Commoning has been described as an attempt to redefine our very understanding of ‘the economy’, to challenge a dominant understanding that has championed rationality over subjectivity, material wealth over human fulfilment, and the system’s abstract necessities (growth, capital accumulation) over human needs.

Commoning shatters these dualisms and reconfigures the role of participants so that we are not simply reduced to the roles of producers or consumers but regarded as participants in a physical and meaningful exchange with multiple material, social and sense-making needs. Commoners realize that their household needs and livelihoods are entangled with the specific place and habitat where they live, and with the earth as a living entity. The recovery of the commons is a collective act of restorative memory and remembering, practice, and a rendering visible of new possibilities for economic forms in the face of a failed attempt by champions of capitalist power to impose a false arrest on the historical evolution of economic ideas. It involves reviving and re-embedding slow practices in an ethos that is local or situated, entangled in relationships that are human and non-human, and that command an ethics of care, reciprocity and interbeing.

Commoning, then, denotes the continuous making and remaking of the commons through shared practice. At the heart of this relational, situated interdependence of humans and non-humans is not an impoverished world of ‘niggardly nature’, nor an infinitely malleable world of ‘techno-culture’, but a more-than-human commons that navigates between limits and possibilities as they arise.

Pay attention to mindful resistance

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The subject of this article is a call for a political economy of attention: a mindful commons. Its cultivation will demand a network of new conversations and practices, some of them embodied in the technologies of meditation and related mind–body practices. This is an opening contribution about the ground upon which these two movements can meet and how that ground can be cultivated to deepen our critical and collective understanding of the ‘attention economy’ and what’s at stake.

Only what we pay attention to seems real to us. While what we ignore seems to fade into insignificance until, perhaps, we are blindsided and events suddenly call out for attention. He adds: ‘Each of us chooses, by our ways of attending to things, the universe we inhabit and the people we encounter. But for most of us, this “choice” is unconscious, so it’s not really a choice at all.’ Which raises interesting questions about freedom.

While we hold to our beliefs about free will, we are equally conscious of our struggles to direct our attention. As Wallace observes:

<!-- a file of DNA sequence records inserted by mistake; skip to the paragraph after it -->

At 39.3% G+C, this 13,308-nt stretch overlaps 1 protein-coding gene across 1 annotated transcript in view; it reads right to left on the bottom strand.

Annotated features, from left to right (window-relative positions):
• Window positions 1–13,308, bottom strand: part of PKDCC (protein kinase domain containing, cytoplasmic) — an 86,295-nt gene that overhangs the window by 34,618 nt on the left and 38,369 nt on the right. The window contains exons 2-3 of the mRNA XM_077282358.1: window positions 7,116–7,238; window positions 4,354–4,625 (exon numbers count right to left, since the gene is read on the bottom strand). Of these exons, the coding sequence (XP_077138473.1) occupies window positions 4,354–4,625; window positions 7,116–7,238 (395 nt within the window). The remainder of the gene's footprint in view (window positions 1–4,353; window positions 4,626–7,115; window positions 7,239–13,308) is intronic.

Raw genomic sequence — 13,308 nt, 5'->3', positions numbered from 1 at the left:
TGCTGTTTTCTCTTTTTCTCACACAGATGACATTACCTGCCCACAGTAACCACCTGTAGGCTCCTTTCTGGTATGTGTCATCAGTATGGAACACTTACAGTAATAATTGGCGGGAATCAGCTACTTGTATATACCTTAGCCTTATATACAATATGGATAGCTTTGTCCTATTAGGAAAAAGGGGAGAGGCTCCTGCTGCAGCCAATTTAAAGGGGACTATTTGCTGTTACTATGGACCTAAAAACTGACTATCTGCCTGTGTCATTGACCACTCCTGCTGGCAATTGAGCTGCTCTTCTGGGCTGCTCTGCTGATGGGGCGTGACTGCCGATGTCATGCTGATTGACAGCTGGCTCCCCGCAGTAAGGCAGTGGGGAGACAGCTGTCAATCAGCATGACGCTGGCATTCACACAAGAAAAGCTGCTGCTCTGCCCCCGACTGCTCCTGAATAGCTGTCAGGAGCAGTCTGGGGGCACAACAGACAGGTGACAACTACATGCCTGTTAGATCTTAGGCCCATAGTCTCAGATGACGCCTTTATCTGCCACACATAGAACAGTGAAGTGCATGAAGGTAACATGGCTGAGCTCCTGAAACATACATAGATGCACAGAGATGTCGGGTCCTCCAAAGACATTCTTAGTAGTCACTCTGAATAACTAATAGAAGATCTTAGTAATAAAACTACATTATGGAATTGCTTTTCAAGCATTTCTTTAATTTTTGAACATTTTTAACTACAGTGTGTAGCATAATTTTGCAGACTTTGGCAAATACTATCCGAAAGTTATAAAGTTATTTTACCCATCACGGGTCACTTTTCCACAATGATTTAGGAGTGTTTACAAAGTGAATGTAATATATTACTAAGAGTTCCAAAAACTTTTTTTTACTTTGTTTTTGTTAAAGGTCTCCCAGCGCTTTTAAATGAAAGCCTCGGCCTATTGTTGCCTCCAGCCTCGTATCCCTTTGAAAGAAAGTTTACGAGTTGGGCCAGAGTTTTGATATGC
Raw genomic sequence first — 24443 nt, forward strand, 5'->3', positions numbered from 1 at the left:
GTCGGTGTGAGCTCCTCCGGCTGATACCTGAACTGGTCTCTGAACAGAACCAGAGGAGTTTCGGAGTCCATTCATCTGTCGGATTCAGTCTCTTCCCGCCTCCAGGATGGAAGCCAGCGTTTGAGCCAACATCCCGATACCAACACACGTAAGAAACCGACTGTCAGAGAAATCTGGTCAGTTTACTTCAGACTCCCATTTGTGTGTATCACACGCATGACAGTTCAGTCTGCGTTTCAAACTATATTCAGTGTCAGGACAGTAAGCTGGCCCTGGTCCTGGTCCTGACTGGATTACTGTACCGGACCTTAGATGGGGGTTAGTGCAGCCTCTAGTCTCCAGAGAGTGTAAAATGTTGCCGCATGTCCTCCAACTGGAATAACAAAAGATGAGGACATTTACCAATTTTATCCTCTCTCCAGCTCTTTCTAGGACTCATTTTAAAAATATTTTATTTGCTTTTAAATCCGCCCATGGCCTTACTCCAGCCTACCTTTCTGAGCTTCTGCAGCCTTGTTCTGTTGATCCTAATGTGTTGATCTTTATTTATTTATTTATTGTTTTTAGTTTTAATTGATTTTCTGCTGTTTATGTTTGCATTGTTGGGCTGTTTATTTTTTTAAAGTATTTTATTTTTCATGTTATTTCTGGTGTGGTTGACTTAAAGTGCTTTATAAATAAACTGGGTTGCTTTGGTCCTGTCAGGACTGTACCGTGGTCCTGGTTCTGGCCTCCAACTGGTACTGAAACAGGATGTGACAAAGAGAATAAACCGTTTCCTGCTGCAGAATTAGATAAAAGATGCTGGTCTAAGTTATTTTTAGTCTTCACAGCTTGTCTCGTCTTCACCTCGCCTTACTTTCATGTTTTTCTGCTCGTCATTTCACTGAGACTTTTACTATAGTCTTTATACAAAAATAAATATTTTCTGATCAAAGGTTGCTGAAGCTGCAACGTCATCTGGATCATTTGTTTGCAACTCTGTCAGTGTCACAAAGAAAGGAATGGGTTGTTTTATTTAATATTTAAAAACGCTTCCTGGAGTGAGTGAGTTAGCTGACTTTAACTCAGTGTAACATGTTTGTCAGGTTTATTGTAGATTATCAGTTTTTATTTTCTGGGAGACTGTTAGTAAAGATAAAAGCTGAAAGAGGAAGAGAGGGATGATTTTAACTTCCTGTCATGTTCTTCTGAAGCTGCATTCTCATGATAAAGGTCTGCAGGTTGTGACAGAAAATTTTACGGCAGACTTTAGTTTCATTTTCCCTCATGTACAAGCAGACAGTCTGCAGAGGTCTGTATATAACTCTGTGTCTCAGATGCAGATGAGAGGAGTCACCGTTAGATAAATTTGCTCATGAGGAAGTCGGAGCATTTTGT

We may believe in free will, but we can hardly be called ‘free’ if we can’t direct our own attention. No philosopher or cognitive scientist needs to inform us that our behaviour isn’t always guided by free will – it becomes obvious as soon as we try to hold our attention on a chosen object.

Attention is now regarded as an essential part of practices of consumption, entertainment and media culture, as it has become intensely valued both as capital and as a scarce commodity. That innate tendency towards ‘absence’ from our moment-to-moment experience has become an open door for a highly sophisticated series of social and corporate technologies designed to target and capitalize our attention energy. Indeed, in the context of post-industrial society, attention is now regarded as a currency with greater value than that which circulates in our banks, one that is now the single most important determinant of business success.

Attention has a profound impact on character and ethical behaviour, and our capacity to voluntarily bring back wandering attention, over and over again, is the very root of judgement, character and will. While a gift for sustained attention can be seen as a fixed deposit, a capacity one inherited or not, the contemporary mindfulness movement and associated spiritual traditions, including Buddhism, are associated with forms of training to enhance the capacity for attention in attempts to interrupt patterns of conditioned behaviour and cultivate a genuine quality of freedom and spaciousness around our capacity to see, our capacity for awareness. There are great similarities between the practices and dispositions of commoning and the mindfulness movement, especially for those who wish to inform their activism and powers of resistance to contemporary capitalist culture.

Peter Doran is the author of A Political Economy of Attention, Mindfulness and Consumerism: reclaiming the mindful commons, 2017, Routledge.